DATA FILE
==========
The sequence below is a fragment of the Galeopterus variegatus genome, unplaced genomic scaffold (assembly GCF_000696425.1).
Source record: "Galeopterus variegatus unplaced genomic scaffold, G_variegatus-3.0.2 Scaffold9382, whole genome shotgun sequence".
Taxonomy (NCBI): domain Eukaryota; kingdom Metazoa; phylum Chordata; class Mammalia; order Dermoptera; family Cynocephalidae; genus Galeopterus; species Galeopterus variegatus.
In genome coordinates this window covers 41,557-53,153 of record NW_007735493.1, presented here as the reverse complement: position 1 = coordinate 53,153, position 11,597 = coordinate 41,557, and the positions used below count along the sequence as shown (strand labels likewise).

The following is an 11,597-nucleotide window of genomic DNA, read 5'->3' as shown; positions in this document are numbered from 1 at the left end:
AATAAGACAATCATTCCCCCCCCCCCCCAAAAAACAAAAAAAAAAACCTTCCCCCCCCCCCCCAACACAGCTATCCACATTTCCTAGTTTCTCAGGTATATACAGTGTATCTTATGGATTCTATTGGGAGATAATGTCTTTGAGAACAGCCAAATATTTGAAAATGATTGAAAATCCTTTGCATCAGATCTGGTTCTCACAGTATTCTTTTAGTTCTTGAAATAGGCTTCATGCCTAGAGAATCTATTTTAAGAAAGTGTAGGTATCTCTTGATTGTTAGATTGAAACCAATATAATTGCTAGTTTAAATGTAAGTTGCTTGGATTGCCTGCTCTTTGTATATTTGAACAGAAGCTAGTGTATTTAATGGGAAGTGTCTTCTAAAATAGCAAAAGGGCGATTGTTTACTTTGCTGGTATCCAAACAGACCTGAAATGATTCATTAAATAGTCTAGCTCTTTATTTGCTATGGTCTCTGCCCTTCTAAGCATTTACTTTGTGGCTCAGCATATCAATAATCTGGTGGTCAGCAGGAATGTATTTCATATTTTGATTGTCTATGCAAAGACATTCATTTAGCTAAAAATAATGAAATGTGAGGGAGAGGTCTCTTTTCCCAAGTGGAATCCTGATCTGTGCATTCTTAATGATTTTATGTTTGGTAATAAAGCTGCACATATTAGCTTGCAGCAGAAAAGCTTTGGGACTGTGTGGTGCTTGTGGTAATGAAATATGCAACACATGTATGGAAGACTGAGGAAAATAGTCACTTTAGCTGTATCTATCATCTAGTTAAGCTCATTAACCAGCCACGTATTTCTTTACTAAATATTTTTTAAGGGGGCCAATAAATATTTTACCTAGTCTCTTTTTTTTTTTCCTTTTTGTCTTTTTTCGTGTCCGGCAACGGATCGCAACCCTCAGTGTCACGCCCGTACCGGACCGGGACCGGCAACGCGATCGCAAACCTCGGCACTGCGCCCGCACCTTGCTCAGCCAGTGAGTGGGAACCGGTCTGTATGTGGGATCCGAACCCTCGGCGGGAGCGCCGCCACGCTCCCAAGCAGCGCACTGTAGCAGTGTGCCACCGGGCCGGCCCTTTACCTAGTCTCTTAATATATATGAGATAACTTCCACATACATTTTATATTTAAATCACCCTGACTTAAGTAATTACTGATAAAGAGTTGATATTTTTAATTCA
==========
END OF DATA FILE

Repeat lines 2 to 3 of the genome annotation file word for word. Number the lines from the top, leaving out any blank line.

Source record: "Galeopterus variegatus unplaced genomic scaffold, G_variegatus-3.0.2 Scaffold9382, whole genome shotgun sequence".
Taxonomy (NCBI): domain Eukaryota; kingdom Metazoa; phylum Chordata; class Mammalia; order Dermoptera; family Cynocephalidae; genus Galeopterus; species Galeopterus variegatus.